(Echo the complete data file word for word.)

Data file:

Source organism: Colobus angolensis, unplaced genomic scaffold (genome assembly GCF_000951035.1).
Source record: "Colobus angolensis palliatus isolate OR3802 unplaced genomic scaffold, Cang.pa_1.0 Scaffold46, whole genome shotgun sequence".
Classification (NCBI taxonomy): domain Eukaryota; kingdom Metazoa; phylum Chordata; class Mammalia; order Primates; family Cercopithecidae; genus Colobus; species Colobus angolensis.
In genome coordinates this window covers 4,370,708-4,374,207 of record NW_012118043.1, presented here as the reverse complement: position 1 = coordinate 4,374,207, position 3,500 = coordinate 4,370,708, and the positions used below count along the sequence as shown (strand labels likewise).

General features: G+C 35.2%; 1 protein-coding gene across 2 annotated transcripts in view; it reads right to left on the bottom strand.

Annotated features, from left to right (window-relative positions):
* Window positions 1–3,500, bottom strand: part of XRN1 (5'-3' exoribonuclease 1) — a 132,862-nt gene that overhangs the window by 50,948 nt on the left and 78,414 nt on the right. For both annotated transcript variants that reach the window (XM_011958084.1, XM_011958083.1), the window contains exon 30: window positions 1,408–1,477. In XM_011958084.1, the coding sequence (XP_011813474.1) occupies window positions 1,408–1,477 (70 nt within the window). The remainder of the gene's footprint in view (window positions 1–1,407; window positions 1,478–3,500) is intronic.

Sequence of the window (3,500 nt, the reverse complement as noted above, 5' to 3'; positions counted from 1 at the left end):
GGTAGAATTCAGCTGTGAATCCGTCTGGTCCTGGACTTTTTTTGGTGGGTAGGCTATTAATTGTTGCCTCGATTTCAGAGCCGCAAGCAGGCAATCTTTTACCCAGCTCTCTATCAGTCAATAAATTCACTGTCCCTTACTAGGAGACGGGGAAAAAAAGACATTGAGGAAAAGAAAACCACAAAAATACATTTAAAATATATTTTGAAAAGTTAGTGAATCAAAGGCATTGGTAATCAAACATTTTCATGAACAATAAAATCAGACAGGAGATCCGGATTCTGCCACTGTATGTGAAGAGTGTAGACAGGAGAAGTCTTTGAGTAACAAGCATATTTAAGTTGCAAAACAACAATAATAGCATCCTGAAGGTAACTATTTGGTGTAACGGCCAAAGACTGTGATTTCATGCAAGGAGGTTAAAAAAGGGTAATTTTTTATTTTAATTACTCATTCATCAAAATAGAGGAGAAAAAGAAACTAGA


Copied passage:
Source organism: Colobus angolensis, unplaced genomic scaffold (genome assembly GCF_000951035.1).
Source record: "Colobus angolensis palliatus isolate OR3802 unplaced genomic scaffold, Cang.pa_1.0 Scaffold46, whole genome shotgun sequence".
Classification (NCBI taxonomy): domain Eukaryota; kingdom Metazoa; phylum Chordata; class Mammalia; order Primates; family Cercopithecidae; genus Colobus; species Colobus angolensis.
In genome coordinates this window covers 4,370,708-4,374,207 of record NW_012118043.1, presented here as the reverse complement: position 1 = coordinate 4,374,207, position 3,500 = coordinate 4,370,708, and the positions used below count along the sequence as shown (strand labels likewise).

General features: G+C 35.2%; 1 protein-coding gene across 2 annotated transcripts in view; it reads right to left on the bottom strand.

Annotated features, from left to right (window-relative positions):
* Window positions 1–3,500, bottom strand: part of XRN1 (5'-3' exoribonuclease 1) — a 132,862-nt gene that overhangs the window by 50,948 nt on the left and 78,414 nt on the right. For both annotated transcript variants that reach the window (XM_011958084.1, XM_011958083.1), the window contains exon 30: window positions 1,408–1,477. In XM_011958084.1, the coding sequence (XP_011813474.1) occupies window positions 1,408–1,477 (70 nt within the window). The remainder of the gene's footprint in view (window positions 1–1,407; window positions 1,478–3,500) is intronic.

Sequence of the window (3,500 nt, the reverse complement as noted above, 5' to 3'; positions counted from 1 at the left end):
GGTAGAATTCAGCTGTGAATCCGTCTGGTCCTGGACTTTTTTTGGTGGGTAGGCTATTAATTGTTGCCTCGATTTCAGAGCCGCAAGCAGGCAATCTTTTACCCAGCTCTCTATCAGTCAATAAATTCACTGTCCCTTACTAGGAGACGGGGAAAAAAAGACATTGAGGAAAAGAAAACCACAAAAATACATTTAAAATATATTTTGAAAAGTTAGTGAATCAAAGGCATTGGTAATCAAACATTTTCATGAACAATAAAATCAGACAGGAGATCCGGATTCTGCCACTGTATGTGAAGAGTGTAGACAGGAGAAGTCTTTGAGTAACAAGCATATTTAAGTTGCAAAACAACAATAATAGCATCCTGAAGGTAACTATTTGGTGTAACGGCCAAAGACTGTGATTTCATGCAAGGAGGTTAAAAAAGGGTAATTTTTTATTTTAATTACTCATTCATCAAAATAGAGGAGAAAAAGAAACTAGA